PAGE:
The Polish law protects the taxpayer who obeys the received tax interpretation and submits their tax return in compliance with this tax ruling.

However, before January 1, 2017, under Art. 14k § 1 of the General Tax Act, the application of the individual interpretation could not cause harm only ‘to the applicant’. The legal protection associated with the compliance with the individual tax interpretation applied only to the taxpayer who had requested the issue of tax rulings and who had been the addressee. This protection did not apply to the other taxpayers who only read the tax ruling on the Internet, but formally did not request it – even if their tax situation was exactly the same as the situation described and interpreted in the published individual tax interpretation. In the event of a litigation with the tax authority, the published individual tax ruling, issued at the request of another taxpayer, might therefore constitute an argument in the pleadings filed by the taxpayer, but without significant legal consequences for him/her, for tax administration and the tax court. Therefore, legal consequences of the use of the individual tax rulings published on the Internet were only relevant for their recipients. Such interpretations could be only a guideline for the taxpayer who was not the addressee but who took advantage of the information in from the published tax ruling on the web page, that in future case the tax administration would assess facts in the same way as those ones for which the tax ruling was issued.

From January 1, 2017, each taxpayer has the right to rely on the so-called ‘established interpretation practice’ (Art. 14n para. 4 (2) of the General Tax Act). Under Art. 14n para. 5 of the General Tax Act, the established interpretation practice will mean explanations of the tax law provided in individual interpretations issued in the same factual and legal circumstances. The established interpretation practice is created by such individual tax interpretations that are dominant during the settlement period and during the 12 months prior to the beginning of that settlement period. Under Art. 14n para. 6 of the General Tax Act, general tax interpretations and tax explanations take precedence over the established interpretation practice (starting from the date of publication of such a general interpretation or such tax explanations). From January 1, 2017, legal protection has involved the taxpayer's compliance with the individual interpretation, with the general interpretation, with tax explanations and with the established interpretative practice. In this way, the scope of entities entitled to protection related to the compliance with individual tax interpretation has been extended to entities that are not its addressee.

Introduction of legal protection related to compliance with established interpretation practice partially improves the position of the taxpayer. » Obtaining’ this protection does not require him/her to request an individual interpretation if the issue to which s/he refers has already been assessed in other individual interpretations. However, withdrawal from the application for ‘own’ individual interpretation requires the taxpayer to recognize the established interpretation practice. For this purpose, the taxpayer must analyze whether the interpretations he has identified have been issued in the same factual circumstances and whether the standpoint contained therein can be considered to be dominant. These points may be disputable between the taxpayer and the tax authority. It is sometimes difficult to ascertain whether the two factual circumstances are completely identical. To assess whether this is the case, requires from the taxpayer to know the rules of tax law and practice of the tax administration. In addition, it is necessary to verify whether the individual tax interpretations identified by the taxpayer contain dominant explanations. This requires identifying all individual tax interpretations issued in the given case. Omission of certain individual tax interpretations may result in incorrect identification of the established interpretation practice. Uncertainty about the established interpretation practice may encourage taxpayers to maintain their current practice of applying for individual interpretation ‘for themselves’.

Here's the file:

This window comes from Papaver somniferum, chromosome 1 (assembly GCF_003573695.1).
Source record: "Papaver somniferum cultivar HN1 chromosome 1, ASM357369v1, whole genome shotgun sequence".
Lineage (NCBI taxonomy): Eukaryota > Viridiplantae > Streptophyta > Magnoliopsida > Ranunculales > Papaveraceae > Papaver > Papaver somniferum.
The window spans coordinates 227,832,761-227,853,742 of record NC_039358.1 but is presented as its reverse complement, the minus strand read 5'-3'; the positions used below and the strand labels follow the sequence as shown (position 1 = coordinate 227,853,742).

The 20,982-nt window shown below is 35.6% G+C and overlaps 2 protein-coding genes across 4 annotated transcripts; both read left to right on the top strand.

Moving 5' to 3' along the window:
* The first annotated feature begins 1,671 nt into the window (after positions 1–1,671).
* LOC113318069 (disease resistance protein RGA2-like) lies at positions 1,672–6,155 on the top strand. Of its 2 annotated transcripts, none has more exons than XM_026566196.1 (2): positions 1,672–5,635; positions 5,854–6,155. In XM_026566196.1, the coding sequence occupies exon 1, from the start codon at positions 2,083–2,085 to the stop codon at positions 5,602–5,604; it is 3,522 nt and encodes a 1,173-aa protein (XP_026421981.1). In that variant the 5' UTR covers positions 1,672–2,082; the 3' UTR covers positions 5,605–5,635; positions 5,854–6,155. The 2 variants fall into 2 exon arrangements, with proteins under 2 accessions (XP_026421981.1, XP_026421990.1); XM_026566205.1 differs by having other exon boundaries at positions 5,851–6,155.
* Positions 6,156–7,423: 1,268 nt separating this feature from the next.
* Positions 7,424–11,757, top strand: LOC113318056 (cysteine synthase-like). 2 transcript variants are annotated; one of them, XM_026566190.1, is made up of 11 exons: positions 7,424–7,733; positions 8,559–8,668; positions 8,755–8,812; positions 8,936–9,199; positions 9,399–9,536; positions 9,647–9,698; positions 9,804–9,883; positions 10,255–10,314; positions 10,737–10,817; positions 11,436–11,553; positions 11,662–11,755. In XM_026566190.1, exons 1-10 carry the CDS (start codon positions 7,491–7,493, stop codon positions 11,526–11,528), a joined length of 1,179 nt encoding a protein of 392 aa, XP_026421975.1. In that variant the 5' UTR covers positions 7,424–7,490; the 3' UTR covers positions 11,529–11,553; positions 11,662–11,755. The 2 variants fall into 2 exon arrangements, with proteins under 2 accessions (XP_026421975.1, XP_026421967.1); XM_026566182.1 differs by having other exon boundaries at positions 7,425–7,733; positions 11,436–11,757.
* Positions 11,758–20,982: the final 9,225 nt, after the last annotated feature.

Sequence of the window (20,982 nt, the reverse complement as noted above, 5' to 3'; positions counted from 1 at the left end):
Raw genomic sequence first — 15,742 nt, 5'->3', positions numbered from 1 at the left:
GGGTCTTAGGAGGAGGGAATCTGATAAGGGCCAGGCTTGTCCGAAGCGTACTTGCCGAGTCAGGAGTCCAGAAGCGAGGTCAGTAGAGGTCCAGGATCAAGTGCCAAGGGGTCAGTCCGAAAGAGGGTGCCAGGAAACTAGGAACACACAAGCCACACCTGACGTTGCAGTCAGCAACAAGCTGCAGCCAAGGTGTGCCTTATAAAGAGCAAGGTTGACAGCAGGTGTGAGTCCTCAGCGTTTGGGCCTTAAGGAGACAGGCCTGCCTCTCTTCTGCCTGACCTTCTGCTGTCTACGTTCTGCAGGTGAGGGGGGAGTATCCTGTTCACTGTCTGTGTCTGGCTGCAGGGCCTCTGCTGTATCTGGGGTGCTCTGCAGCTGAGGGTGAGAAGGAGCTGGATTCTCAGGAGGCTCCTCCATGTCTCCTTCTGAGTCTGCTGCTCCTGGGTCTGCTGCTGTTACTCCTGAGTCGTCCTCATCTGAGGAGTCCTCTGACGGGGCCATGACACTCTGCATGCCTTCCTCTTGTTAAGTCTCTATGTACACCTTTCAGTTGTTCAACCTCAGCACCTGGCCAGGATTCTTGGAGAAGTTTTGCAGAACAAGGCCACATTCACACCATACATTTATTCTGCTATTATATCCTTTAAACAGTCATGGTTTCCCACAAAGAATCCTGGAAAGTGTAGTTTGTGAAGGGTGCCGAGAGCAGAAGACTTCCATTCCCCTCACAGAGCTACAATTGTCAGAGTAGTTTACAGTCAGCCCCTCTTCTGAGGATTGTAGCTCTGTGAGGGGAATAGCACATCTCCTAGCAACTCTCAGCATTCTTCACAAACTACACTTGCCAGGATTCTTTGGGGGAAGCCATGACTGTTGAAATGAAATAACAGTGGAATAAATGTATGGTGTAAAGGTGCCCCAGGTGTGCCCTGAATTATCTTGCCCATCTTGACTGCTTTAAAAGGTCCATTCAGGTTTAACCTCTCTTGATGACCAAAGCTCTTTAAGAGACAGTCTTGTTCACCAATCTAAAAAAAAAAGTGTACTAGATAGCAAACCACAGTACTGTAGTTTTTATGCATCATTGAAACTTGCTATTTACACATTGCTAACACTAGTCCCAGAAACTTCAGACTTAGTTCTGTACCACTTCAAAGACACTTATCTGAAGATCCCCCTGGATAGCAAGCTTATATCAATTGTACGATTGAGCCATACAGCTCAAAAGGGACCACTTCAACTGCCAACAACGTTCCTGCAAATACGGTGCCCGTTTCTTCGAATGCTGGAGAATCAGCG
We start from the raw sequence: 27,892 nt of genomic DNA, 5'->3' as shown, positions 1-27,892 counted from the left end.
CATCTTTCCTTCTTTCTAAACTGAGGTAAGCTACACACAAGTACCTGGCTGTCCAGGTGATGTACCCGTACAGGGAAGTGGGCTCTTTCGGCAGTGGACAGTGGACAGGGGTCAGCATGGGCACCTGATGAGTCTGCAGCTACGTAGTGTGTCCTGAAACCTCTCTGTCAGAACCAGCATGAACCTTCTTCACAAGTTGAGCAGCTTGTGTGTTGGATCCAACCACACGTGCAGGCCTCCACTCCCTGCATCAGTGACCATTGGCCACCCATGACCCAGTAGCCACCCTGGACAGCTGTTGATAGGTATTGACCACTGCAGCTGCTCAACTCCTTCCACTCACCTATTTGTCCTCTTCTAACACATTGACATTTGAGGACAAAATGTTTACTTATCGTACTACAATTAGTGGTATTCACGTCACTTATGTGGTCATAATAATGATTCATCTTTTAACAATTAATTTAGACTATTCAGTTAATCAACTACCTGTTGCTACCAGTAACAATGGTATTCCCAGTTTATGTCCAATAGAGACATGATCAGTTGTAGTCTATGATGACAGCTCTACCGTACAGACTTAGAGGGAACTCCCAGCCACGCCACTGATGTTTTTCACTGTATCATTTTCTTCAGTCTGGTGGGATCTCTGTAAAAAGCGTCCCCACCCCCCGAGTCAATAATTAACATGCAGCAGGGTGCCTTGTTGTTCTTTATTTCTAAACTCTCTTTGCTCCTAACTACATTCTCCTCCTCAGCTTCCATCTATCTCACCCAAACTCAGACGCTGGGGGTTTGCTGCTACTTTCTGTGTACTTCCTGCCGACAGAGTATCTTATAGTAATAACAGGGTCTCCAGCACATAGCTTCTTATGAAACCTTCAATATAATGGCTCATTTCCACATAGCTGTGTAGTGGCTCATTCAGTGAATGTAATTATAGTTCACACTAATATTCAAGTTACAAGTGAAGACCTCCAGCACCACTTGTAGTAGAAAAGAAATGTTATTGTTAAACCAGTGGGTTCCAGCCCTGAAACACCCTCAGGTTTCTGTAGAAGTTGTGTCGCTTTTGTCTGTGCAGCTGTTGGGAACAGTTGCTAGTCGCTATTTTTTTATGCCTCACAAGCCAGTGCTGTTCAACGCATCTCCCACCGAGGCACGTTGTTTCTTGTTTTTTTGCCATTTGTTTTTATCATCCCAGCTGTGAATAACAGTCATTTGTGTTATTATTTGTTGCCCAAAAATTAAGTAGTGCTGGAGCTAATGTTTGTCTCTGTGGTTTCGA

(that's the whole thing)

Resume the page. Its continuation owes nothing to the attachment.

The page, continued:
The established interpretation practice is limited to individual tax interpretations issued in a limited period counted back to the beginning of the settlement period for which the taxpayer had complied with that interpretation, or from the month in which the tax liability was incurred. In the extreme case, i.e. if no individual tax interpretation was issued during the settlement period and within 12 months before the commencement of the settlement period (for example, because taxpayers did not request individual interpretations because it had not been necessary because of the identification of established interpretation practice), the established interpretation practice is declined. In the case of recurring events, the taxpayers may ’lose’ protection if the established interpretation practice ‘disappear’, not from the Internet but they stop being established interpretation practice because of the lapse of time. Therefore, the standpoint contained in the formally ‘disappeared’ established interpretation practice will not give the taxpayer any protection, and it will be necessary to request an individual interpretation ’for herself/himself ». For this reason, the last amendment to the Polish tax law about the legal consequences when publishing individual interpretations does not fully protect taxpayers. It is likely that the taxpayers will continue to apply for tax interpretations ‘for themselves’, even if they identify the established interpretation practice.